Ten years on: How Kevin Keegan's romantic return to Newcastle ended with but more broken hearts
Onwards and… downwards
Perhaps encouraged to think of the moist-eyed children who would gather outside St James’ if he left once again, Keegan agreed to stay on. He had been managerially emasculated and unable to augment his squad, but the ball rolls on and there was a derby to play.
Middlesbrough came to St James’ and conceded within four minutes, with Keegan’s new captain Michael Owen stabbing home his first goal since October 22 – except Mike Dean disallowed it, reasoning incorrectly that Mark Schwarzer must have been fouled to have dropped the ball. Fifteen minutes later Owen bagged again but was again denied by the officials, who’d this time accurately noted that Emre’s cross had gone out of play.
Owen did break his duck – and score the first goal of Keegan’s second reign – on the hour to put Newcastle in front. Never backwards at going forwards, the manager promptly threw on James Milner for Emre and Mark Viduka for Alan Smith, and watched as Boro equalised in the 87th minute. It might have got worse had the officials not ruled out Jeremie Aliadiere’s late ‘winner’ for offside.
What might have been a bold win almost turned into a calamitous collapse, and Keegan’s luck wasn’t turning. The Boro draw was followed by four defeats on the bounce: 4-1 at Villa, 5-1 at home to Manchester United, 1-0 at home to Blackburn and 3-0 at Liverpool.
By mid-March, Keegan’s first two months back at the ranch had yielded no wins in eight games, three goals scored to 20 conceded, and a slide down the league from 11th to 14th, just four points above the drop zone. By inevitable comparison, Allardyce’s final eight games had included two wins and three draws, seven goals scored and nine conceded.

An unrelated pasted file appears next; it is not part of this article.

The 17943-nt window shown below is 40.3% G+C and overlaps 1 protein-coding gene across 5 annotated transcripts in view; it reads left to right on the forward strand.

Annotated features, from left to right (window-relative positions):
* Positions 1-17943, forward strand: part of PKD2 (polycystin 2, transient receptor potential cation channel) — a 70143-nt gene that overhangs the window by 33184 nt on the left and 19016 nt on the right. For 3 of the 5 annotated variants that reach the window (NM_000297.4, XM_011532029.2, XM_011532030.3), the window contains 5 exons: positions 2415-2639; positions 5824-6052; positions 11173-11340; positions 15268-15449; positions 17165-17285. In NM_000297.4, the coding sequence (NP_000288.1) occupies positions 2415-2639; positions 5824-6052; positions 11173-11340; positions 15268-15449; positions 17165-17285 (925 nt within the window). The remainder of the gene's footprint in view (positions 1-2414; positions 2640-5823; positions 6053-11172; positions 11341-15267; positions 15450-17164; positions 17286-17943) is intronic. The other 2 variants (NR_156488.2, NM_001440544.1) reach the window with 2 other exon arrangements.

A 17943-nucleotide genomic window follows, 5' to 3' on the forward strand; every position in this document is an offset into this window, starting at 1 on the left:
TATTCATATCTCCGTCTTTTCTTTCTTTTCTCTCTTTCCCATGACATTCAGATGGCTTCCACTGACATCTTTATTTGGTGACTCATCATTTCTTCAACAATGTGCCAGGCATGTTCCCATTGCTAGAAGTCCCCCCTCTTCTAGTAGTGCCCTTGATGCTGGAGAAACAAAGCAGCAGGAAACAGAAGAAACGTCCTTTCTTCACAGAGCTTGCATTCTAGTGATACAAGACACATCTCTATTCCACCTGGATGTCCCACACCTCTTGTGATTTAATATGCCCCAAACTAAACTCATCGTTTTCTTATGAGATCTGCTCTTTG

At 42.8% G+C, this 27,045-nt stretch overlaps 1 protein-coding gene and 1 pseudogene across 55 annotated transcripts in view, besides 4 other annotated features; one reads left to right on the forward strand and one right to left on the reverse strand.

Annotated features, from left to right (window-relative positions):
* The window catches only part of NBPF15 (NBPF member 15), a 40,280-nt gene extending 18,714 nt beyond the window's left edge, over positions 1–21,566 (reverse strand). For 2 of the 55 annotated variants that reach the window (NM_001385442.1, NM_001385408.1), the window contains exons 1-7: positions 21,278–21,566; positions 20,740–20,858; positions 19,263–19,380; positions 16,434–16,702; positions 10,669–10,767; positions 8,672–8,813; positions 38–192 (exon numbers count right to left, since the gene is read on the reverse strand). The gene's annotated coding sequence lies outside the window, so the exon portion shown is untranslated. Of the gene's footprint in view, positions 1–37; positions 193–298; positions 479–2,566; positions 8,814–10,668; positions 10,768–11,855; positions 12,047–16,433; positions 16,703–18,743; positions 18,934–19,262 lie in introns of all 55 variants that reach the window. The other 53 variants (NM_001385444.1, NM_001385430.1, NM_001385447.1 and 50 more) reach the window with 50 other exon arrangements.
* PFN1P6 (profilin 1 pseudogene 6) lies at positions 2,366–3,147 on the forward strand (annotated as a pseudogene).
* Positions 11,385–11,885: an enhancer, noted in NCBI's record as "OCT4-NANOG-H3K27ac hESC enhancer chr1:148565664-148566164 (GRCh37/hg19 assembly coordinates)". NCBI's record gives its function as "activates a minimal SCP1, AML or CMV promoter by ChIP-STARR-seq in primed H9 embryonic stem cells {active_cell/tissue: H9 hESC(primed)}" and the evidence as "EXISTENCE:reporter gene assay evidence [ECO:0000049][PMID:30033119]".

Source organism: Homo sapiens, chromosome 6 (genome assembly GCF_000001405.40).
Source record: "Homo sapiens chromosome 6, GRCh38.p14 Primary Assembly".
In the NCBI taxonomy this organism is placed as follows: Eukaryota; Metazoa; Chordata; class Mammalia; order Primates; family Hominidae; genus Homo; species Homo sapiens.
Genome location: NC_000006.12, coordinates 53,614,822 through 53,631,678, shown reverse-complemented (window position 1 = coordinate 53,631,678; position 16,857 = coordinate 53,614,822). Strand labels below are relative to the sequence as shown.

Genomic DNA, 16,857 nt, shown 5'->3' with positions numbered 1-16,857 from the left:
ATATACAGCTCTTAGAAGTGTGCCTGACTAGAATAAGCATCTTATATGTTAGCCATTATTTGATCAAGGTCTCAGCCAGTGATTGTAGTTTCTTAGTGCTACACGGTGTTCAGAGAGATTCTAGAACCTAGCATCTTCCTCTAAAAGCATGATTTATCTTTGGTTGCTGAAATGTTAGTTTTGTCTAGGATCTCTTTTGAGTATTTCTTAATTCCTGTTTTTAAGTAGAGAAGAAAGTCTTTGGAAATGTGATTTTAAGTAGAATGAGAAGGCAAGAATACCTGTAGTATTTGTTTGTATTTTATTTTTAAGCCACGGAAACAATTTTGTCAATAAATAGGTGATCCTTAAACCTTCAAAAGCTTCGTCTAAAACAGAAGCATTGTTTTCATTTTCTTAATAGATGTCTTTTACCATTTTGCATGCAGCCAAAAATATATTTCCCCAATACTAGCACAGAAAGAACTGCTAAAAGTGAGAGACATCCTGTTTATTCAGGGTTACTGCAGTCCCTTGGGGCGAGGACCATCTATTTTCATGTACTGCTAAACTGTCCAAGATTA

Questions were now being asked whether Keegan’s tactics and managerial acumen had been left behind in the Premier League’s decade of constant improvement, but a draw from behind at fellow drop-dodgers Birmingham kicked off a seven-game unbeaten charge. They won home six-pointers against Fulham and Reading, enjoyed a 4-1 triumph at Juande Ramos’s wildly inconsistent Tottenham and revelled in a 2-0 home win against Sunderland.
The turnaround helped hoist Newcastle away from trouble to finish in 12th place, a rung below where they were when they axed Allardyce. More notably, by the end of the season there had been a downturn in optimism, notwithstanding the spring surge. Again, the emotion stemmed from Keegan.
On May 5, in their final home game of a mixed season, Newcastle lost for the first time in almost two months, 2-0 to Chelsea. Experiencing their own renaissance under Jose Mourinho’s lugubrious successor Avram Grant, the Blues had collected 73 of the last 90 available points to push the title race to the last weekend of the season, and Keegan could only press his nose up against the confectioner’s window. His press conferences started to sound like a funeral wake for his club’s chances of competing with the new mega-rich elite.
“I know people might be disappointed by me saying we might not win the league, but there would be a real danger of me being whipped off to the nuthouse if I started saying that,” Keegan said. “There is a big gulf and it has been well documented, not just by myself but by many, many other people in the game whose opinions are respected… Maybe the owner thinks we can bridge that gap - but we can't.”
This was not the rabble-rousing, sunshine-radiating optimist Ashley thought he had hired. Contract extension talks with Keegan over the summer generated the usual amount of positivity designed to sell season tickets, but the manager was dismayed that Michael Owen wasn’t being offered an extension on the four-year contract he’d penned in August 2005.
Signed under previous ownership, Owen’s deal was costing Ashley £110,000 a week, and the owner wasn’t sure he was getting full value for money. As if the striker’s regular muscular problems weren’t enough of a concern, Owen missed all of Newcastle’s summer 2008 pre-season with mumps.
Furthermore, Newcastle needed a substantial rebuild, starting with Keegan’s blind spot: defence. The Magpies had conceded 65 goals, a total topped only by relegated Reading and disastrous Derby. In came Fabricio Coloccini and Sebastian Bassong, but Keegan was hardly likely to be satiated with the calibre of forward players hired. True, Jonas Gutierrez would easily recoup his £2m fee by making 200+ appearances, but £2.5m Liverpool export Danny Guthrie didn’t justify Keegan’s comparisons to club forebears Rob Lee and Paul Bracewell.
NEXT: The end of the road